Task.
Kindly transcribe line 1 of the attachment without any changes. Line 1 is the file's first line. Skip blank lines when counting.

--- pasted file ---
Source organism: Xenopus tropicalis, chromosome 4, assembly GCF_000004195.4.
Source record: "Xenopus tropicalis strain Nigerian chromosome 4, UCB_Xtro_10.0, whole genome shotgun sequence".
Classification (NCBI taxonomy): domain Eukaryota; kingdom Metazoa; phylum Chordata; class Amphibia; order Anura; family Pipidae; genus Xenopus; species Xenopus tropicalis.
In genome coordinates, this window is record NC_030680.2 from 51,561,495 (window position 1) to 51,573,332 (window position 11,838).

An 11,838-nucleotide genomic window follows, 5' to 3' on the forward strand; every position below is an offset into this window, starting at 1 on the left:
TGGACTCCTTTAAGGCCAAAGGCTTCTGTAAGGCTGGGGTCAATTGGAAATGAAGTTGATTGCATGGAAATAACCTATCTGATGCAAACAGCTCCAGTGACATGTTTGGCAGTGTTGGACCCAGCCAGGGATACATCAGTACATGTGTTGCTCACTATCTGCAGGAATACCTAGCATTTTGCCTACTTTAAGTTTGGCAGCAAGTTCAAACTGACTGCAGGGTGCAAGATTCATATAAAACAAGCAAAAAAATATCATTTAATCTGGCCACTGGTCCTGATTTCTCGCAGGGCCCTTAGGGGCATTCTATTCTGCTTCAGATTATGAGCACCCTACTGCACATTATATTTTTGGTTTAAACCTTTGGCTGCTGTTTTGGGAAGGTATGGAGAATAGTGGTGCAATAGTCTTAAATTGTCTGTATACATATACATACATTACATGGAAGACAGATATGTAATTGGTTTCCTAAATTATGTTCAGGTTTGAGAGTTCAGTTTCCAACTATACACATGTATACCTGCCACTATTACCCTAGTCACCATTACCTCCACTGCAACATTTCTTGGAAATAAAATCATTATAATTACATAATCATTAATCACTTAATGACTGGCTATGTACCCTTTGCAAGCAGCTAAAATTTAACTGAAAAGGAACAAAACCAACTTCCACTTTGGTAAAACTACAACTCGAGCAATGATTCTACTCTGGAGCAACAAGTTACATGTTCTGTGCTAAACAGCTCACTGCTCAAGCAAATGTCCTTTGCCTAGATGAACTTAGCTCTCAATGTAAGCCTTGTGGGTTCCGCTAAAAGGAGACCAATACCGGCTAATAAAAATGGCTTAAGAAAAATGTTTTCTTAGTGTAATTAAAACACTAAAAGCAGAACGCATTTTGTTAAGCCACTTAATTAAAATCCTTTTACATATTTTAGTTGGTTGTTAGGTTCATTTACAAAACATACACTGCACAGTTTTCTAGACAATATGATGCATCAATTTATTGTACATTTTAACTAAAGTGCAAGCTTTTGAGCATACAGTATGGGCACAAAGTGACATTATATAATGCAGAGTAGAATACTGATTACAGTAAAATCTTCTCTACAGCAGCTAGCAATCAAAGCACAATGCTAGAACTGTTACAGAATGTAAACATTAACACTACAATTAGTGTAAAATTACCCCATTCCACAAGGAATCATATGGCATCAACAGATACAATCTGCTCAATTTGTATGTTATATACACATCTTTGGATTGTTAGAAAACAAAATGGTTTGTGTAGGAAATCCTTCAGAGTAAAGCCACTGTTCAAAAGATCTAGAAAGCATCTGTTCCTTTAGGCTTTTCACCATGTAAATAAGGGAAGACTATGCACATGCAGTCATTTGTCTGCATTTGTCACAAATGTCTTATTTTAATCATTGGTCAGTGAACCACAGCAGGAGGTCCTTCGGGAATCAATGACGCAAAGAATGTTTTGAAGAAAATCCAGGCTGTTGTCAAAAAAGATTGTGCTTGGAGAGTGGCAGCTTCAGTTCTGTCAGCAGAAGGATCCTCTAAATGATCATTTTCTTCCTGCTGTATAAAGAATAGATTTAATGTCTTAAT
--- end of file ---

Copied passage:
Source organism: Xenopus tropicalis, chromosome 4, assembly GCF_000004195.4.